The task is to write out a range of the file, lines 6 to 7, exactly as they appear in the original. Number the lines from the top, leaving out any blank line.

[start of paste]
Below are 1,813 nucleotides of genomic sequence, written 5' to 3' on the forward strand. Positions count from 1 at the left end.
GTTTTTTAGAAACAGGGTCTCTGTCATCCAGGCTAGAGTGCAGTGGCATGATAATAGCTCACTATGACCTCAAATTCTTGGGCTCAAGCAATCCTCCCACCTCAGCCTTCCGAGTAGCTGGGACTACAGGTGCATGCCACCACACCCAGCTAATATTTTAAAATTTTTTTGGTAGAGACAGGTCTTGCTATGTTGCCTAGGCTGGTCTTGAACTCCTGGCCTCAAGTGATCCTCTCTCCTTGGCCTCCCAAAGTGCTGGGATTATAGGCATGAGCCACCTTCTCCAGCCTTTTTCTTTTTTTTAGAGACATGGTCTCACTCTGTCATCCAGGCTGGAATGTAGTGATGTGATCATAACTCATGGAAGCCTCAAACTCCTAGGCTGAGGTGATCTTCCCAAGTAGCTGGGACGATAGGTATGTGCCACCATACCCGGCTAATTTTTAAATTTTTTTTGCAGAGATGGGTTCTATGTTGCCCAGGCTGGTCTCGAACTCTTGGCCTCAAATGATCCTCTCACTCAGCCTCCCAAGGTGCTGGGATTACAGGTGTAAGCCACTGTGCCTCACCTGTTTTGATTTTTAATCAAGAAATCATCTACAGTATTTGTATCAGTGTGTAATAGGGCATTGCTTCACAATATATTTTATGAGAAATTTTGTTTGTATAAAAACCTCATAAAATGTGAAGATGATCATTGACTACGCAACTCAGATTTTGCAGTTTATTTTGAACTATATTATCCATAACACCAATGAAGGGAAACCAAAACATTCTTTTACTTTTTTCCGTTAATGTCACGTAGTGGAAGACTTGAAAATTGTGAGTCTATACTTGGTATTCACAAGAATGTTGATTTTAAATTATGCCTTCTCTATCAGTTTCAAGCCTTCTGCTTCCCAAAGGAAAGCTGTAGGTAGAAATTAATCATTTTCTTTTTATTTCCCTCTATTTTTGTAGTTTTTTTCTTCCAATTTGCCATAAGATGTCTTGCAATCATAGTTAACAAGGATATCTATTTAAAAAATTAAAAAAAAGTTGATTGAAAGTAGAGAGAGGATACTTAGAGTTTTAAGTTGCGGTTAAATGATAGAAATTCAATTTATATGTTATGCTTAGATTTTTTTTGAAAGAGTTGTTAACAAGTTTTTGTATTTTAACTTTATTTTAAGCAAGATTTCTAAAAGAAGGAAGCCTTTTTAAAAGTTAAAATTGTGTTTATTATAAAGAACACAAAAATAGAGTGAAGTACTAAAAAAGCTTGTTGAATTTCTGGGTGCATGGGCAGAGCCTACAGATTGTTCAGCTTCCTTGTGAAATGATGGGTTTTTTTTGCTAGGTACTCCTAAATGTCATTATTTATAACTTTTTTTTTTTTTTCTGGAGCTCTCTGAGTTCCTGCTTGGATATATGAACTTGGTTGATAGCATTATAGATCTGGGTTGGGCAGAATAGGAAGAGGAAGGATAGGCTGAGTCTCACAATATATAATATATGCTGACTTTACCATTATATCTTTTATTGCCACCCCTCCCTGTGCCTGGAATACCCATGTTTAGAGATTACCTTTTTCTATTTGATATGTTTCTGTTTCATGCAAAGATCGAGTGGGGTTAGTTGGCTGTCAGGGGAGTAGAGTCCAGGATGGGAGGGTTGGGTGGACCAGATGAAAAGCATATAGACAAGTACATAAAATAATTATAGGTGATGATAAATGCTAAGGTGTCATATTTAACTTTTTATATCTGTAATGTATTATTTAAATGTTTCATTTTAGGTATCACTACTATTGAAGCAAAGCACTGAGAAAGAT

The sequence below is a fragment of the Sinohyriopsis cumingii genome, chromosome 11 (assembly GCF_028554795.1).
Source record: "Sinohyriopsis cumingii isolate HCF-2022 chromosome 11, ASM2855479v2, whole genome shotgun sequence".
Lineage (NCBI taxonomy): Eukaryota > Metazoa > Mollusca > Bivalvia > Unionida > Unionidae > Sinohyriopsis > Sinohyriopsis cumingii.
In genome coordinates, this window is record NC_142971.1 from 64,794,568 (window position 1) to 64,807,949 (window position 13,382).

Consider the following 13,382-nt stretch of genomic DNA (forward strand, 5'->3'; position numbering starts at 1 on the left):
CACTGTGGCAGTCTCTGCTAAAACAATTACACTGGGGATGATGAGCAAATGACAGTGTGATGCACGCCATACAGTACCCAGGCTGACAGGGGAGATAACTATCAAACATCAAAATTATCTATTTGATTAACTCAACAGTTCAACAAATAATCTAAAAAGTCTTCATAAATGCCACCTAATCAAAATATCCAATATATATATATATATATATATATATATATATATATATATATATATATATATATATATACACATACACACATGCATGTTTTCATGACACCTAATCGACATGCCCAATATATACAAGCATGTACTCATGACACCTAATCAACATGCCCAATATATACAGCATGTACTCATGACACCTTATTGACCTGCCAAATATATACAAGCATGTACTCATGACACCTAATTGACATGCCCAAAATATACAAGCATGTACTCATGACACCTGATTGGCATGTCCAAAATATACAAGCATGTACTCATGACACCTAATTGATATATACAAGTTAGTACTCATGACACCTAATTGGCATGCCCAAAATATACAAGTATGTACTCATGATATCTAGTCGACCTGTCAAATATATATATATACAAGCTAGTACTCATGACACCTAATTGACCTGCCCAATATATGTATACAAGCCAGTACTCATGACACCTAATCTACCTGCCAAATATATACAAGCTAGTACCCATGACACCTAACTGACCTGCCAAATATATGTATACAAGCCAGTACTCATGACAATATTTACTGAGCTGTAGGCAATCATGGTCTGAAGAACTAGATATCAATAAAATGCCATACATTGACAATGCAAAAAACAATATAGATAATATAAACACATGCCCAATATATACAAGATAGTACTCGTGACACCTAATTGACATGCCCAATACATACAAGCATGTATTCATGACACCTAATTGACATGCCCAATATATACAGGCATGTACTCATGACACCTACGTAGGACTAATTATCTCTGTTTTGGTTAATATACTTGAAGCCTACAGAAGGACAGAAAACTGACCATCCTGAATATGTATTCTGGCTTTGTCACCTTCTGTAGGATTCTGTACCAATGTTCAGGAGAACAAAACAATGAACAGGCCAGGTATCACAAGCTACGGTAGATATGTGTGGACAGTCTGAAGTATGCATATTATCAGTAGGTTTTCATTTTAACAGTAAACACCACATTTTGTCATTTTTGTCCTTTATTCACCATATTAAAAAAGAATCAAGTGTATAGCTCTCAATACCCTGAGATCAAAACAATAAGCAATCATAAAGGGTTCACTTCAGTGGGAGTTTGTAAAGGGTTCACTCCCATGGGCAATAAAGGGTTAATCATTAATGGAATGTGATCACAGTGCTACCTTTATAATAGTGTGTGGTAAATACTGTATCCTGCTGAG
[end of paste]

In genome coordinates, this window is record NC_142971.1 from 64,794,568 (window position 1) to 64,807,949 (window position 13,382).

Consider the following 13,382-nt stretch of genomic DNA (forward strand, 5'->3'; position numbering starts at 1 on the left):